The Ariel Atom is a prosthetic. It’s something you strap onto your body that takes your physical motions and multiplies them, dramatically. All cars are like this, but the bigger and more complex they get, the less they feel like connected body augmentations. The latest Ariel Atom 4 is still fundamentally four wheels and an engine the driver wears to go fast. It’s an absurd, wonderful thing, and I got to see how they’re built and try one out.
(Full Disclosure: Ariel had me drive up in my 52 HP car to their factory in South Boston, Virginia (it’s nothing like The Departed Boston) and then let me whip an Atom around Virginia International Raceway. They also fed me, gave me a T-shirt and hid their disgust when I spoke, which was sweet.)
I need to tell you some things I learned about the Atom that make it so fascinating to me, before I get into the details about the car and its immaculate little factory. First, you know what I was told was likely responsible for more Atom sales than almost anything else? This image:
That’s right, Jeremy Clarkson getting his face nearly blown off his skull in episode nine of the fifth Series of old Top Gear has inspired so many people to buy Atoms. If that’s the machine that was whipping Jezza around so fast he almost Looked-Into-The-Ark-Of-The-Covenanted his face off, people wanted to feel that same sensation themselves. People saw a man almost drive his face clean off and thought, “Fuck yeah, that’s for me.”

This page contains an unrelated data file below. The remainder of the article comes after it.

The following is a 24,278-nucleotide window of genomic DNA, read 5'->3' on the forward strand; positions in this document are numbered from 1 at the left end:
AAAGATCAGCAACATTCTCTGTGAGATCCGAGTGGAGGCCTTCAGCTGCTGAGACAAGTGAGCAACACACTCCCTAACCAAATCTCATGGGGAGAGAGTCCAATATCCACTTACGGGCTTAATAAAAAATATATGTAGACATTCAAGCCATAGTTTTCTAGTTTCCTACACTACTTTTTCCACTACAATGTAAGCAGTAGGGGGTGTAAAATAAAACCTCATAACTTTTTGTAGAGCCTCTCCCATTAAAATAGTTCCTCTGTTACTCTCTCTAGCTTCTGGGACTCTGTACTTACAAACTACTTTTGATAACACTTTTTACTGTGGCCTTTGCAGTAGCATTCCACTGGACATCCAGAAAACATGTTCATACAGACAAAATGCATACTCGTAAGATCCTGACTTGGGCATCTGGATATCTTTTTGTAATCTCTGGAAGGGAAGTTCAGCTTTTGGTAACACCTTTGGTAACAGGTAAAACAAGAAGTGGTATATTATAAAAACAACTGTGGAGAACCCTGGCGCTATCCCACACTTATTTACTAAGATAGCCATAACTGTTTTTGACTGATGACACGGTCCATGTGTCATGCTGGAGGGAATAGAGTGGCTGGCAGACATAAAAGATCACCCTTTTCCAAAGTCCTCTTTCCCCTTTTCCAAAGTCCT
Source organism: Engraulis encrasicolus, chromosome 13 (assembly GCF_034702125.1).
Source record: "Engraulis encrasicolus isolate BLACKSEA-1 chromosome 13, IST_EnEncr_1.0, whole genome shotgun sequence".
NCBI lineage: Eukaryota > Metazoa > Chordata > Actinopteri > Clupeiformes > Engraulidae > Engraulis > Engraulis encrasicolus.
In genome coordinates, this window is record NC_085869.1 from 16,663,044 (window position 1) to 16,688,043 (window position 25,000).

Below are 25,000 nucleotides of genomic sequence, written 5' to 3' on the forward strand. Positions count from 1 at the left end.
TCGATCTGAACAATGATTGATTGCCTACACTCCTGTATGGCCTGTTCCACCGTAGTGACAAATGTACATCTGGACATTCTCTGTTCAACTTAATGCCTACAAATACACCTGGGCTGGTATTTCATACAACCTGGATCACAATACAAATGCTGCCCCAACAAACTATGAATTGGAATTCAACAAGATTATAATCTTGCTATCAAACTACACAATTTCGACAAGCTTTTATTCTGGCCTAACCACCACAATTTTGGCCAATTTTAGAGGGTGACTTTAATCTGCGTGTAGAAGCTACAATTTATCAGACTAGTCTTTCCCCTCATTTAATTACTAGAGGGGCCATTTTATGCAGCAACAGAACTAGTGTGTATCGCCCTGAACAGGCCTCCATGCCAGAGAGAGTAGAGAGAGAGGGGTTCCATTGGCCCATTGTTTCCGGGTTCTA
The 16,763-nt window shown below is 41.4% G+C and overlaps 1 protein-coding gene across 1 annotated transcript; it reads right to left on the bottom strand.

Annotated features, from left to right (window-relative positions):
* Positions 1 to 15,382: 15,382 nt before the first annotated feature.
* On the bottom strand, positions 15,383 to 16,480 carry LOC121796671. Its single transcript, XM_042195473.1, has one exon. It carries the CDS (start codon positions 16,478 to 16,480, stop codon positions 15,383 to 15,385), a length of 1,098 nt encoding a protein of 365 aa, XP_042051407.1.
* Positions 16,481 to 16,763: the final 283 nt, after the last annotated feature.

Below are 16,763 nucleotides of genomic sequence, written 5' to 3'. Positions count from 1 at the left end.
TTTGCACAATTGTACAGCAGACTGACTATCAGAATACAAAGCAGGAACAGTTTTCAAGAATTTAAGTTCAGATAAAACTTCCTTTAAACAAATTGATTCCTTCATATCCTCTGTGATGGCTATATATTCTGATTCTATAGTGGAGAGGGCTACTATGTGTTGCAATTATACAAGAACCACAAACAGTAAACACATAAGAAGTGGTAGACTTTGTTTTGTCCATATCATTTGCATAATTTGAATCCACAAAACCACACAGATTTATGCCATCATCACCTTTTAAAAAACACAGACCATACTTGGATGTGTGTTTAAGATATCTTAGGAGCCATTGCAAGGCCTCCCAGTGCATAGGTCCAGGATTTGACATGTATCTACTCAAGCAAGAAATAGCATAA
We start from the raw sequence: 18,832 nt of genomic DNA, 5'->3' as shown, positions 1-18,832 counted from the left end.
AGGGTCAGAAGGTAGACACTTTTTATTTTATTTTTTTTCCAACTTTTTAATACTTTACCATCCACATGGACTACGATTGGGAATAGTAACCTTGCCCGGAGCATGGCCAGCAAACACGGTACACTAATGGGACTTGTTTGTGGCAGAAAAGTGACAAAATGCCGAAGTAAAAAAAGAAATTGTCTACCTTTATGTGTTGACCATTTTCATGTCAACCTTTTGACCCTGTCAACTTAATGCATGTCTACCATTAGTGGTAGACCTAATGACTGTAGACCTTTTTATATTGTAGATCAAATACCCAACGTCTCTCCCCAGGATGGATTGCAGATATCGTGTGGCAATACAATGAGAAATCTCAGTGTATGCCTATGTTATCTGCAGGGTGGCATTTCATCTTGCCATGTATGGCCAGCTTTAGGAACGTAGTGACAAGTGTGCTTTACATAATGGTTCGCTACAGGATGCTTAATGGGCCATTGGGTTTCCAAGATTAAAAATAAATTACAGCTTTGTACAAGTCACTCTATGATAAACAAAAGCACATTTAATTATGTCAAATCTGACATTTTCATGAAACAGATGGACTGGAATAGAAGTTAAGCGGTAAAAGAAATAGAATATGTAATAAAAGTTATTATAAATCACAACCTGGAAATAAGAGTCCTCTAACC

The other unbelievable thing I learned about the Ariel Atom is that a shockingly small percentage of owners actually track their cars. The number they gave was something around four percent.
What? How? This makes no sense — the Atom is a car that’s pretty much designed around the whole idea of driving incredibly fast around a track! It’s a car that has literally sacrificed everything to be an incredible track machine, and there are people who buy them and don’t track them? What are they doing with them?
With those facts bouncing around in my mind, I realized that the Ariel Atom became the machine that reminded me, in some deep, deep way, that I actually genuinely love people. I can’t say I recommend spending time with many humans, but collectively there’s really something magical and stupid and wonderful and stupid and lovable about humanity.
If an alien stopped off at Earth on its way to a much more important planet, and had about five minutes to kill to learn what our deal was, I think the best way to encapsulate what I love about people might be to take them for a spin in an Atom.
I could explain that humans have figured out how to build build millions and millions of these machines to transport ourselves and various goods around the surface of the planet. We’ve also taken the same technology and built a transportation machine that really isn’t useful for much personal or goods transportation, but instead is designed to move humans around very very fast.
Objectively, it’s absolutely ridiculous and an idiotic waste of engineering, materials, time and everything. With so much careful thought and craftsmanship expended to make people feel this thrill, it’s also so, so fantastic, and feels amazing to be so exposed and still comfortable.